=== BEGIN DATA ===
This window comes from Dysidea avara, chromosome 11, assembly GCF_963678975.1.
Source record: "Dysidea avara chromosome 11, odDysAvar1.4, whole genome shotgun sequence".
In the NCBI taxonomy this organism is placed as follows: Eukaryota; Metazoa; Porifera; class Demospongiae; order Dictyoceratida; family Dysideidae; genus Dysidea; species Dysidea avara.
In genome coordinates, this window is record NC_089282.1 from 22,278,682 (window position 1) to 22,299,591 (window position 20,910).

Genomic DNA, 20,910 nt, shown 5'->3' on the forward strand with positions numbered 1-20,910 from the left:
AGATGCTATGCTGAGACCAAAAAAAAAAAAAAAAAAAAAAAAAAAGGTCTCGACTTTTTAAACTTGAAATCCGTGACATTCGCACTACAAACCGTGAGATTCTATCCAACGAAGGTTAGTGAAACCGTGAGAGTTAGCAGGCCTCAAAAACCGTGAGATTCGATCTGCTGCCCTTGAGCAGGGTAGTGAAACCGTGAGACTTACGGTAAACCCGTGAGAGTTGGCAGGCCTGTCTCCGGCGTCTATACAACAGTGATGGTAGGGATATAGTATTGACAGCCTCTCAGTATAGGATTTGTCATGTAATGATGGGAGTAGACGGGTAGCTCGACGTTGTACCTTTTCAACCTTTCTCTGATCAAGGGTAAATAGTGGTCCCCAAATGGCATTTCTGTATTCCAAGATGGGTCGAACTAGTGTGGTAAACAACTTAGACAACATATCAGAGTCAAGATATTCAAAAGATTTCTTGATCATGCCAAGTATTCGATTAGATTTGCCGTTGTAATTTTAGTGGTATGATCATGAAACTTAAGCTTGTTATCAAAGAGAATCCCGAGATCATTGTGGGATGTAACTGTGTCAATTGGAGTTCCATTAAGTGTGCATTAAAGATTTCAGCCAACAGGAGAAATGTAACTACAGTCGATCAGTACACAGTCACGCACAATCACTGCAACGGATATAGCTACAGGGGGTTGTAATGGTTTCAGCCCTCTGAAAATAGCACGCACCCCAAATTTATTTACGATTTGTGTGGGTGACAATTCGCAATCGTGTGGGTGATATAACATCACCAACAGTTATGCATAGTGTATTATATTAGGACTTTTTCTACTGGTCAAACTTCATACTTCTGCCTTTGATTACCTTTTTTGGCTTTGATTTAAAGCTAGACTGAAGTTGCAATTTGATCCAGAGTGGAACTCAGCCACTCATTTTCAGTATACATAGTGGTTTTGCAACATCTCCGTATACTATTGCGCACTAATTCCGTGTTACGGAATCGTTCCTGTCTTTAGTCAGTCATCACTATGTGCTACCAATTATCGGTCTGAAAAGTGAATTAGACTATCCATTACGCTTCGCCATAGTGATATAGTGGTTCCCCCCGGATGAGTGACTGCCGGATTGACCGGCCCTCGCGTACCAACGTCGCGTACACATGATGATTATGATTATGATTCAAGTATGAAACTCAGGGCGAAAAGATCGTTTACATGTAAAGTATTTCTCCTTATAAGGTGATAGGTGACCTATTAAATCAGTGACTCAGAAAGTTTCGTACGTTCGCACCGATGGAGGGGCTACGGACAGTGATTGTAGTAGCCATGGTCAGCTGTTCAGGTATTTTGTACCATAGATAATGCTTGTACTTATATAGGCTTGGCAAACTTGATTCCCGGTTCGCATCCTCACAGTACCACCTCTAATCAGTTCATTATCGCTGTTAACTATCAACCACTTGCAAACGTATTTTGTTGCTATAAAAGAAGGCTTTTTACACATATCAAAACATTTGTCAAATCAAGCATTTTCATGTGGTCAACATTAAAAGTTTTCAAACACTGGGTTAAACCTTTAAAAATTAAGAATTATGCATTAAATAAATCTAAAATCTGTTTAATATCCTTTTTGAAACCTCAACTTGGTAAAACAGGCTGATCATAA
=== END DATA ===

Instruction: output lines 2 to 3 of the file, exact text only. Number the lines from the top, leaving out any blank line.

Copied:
Source record: "Dysidea avara chromosome 11, odDysAvar1.4, whole genome shotgun sequence".
In the NCBI taxonomy this organism is placed as follows: Eukaryota; Metazoa; Porifera; class Demospongiae; order Dictyoceratida; family Dysideidae; genus Dysidea; species Dysidea avara.